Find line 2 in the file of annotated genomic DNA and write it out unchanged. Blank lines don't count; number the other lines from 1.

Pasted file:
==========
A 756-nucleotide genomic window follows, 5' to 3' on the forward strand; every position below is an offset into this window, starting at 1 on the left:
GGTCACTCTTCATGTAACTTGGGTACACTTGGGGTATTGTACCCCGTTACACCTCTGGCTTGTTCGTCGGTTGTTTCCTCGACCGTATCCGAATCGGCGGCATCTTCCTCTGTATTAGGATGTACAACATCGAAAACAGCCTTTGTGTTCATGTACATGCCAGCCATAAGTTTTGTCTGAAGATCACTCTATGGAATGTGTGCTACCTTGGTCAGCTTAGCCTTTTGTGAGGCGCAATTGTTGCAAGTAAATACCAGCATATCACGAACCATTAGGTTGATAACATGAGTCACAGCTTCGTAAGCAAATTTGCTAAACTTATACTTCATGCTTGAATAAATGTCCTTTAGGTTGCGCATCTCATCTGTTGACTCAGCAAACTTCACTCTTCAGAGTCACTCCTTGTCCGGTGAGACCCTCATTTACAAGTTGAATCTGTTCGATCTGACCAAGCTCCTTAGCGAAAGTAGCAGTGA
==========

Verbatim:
GGTCACTCTTCATGTAACTTGGGTACACTTGGGGTATTGTACCCCGTTACACCTCTGGCTTGTTCGTCGGTTGTTTCCTCGACCGTATCCGAATCGGCGGCATCTTCCTCTGTATTAGGATGTACAACATCGAAAACAGCCTTTGTGTTCATGTACATGCCAGCCATAAGTTTTGTCTGAAGATCACTCTATGGAATGTGTGCTACCTTGGTCAGCTTAGCCTTTTGTGAGGCGCAATTGTTGCAAGTAAATACCAGCATATCACGAACCATTAGGTTGATAACATGAGTCACAGCTTCGTAAGCAAATTTGCTAAACTTATACTTCATGCTTGAATAAATGTCCTTTAGGTTGCGCATCTCATCTGTTGACTCAGCAAACTTCACTCTTCAGAGTCACTCCTTGTCCGGTGAGACCCTCATTTACAAGTTGAATCTGTTCGATCTGACCAAGCTCCTTAGCGAAAGTAGCAGTGA